Conversely, ignoring healthy nutrition can cost a company dearly. A team of researchers from Brigham Young University, the Health Enhancement Research Organization (HERO) and the Center for Health Research at Healthways analyzed the topic of “presenteeism” which means being present at work, but not performing optimally. They found that health-related employee productivity loss costs employers 2-3X more than annual healthcare expenses.
Employees who rarely eat produce and other low-fat foods at work were 93% more likely to have a higher loss in productivity. Furthermore, employees who did not believe their companies supported them in becoming physically and emotionally healthier were more likely to have a drop in productivity levels.
A 2022 Wakefield Research study found that lunch breaks have a measurable, positive impact on employee well-being. 97% of office professionals reported that taking a lunch break improves their workday. They also said that meals are a huge draw to return to the office. Nearly 1 in 3 say that meal benefits would entice them to go to the office more often.
Employee engagement, or rather disengagement, is what keeps HR leaders up at night these days. According to a 2022 Gallup poll, only 1 in 4 employees strongly agree they feel connected to their culture and only 1 in 3 strongly agree that they belong at their organization.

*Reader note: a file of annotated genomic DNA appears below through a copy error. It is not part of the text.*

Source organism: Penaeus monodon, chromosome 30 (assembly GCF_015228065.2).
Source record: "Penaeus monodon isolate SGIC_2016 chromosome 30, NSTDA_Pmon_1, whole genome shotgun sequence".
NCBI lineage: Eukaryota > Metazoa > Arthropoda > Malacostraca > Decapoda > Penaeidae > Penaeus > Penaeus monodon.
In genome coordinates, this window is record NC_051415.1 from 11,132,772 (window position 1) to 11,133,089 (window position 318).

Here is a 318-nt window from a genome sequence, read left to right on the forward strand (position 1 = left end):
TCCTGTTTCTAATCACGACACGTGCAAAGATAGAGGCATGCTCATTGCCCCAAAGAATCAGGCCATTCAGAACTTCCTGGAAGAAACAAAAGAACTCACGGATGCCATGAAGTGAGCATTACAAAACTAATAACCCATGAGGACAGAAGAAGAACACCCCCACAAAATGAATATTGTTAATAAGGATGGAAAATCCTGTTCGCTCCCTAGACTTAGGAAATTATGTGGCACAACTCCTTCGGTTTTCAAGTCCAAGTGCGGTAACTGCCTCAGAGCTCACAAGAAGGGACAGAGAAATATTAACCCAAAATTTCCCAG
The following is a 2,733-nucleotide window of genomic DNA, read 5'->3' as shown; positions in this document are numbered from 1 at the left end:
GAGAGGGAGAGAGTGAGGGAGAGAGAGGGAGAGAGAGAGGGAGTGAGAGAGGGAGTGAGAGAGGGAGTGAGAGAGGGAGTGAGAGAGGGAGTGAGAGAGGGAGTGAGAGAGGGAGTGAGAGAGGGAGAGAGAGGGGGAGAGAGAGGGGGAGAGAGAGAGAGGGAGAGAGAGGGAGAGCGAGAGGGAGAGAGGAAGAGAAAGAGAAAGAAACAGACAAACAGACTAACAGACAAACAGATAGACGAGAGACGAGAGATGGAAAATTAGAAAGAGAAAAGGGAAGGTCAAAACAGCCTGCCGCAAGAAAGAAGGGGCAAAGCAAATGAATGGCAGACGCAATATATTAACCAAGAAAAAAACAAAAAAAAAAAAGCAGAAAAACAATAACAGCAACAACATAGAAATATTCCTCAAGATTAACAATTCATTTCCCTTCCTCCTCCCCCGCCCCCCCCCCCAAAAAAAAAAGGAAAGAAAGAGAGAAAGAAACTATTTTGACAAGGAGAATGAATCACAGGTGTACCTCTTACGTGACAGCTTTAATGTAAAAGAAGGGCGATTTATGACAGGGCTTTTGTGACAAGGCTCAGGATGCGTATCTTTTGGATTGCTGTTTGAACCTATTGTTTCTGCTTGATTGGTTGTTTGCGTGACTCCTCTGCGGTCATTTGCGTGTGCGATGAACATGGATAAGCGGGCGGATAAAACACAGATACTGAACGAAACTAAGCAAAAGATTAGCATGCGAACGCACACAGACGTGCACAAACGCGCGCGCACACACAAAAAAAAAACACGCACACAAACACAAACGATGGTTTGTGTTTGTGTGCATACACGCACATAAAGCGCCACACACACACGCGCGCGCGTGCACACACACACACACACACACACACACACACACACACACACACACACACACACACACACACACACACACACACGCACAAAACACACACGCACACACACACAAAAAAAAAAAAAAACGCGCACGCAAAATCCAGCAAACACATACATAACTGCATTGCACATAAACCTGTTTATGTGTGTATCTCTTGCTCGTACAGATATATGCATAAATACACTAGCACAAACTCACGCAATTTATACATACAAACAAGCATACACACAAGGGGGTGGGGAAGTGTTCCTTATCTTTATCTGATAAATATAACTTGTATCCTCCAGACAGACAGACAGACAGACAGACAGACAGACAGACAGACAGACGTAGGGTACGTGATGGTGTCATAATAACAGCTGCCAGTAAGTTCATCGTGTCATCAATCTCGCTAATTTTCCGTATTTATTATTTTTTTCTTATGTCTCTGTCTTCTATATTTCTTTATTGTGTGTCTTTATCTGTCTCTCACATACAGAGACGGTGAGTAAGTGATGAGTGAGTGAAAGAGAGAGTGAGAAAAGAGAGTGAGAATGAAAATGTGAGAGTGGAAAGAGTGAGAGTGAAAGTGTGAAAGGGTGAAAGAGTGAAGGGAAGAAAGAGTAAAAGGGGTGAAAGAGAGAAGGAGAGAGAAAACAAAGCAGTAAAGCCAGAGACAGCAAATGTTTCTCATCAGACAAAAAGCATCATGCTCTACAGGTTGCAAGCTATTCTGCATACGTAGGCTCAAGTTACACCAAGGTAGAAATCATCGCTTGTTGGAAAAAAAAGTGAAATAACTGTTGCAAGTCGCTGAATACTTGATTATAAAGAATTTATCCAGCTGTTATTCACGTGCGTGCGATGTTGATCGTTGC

When team members feel disconnected to company purpose and to each other, the whole system breaks down. This is especially challenging for fully remote companies. Codifying your company’s core values and regularly speaking about them in All Hands meetings is a great way to reinforce what the company stands for and why it exists. Company values should be action based, not a series of fancy buzz words. Everything from OKRs (Objectives and Key Results) to BDRs (Business Development Representative) to MOPs (Method Of Procedures) should tie back to company values.
According to 2020 Core Values in the Workplace Survey of 183 active and passive job seekers, 62% of organizations have a set of core values, yet nearly 16% of employees don’t think their employer upholds them. Over 75% of respondents said it is “very important” to work for a company with a set of core values.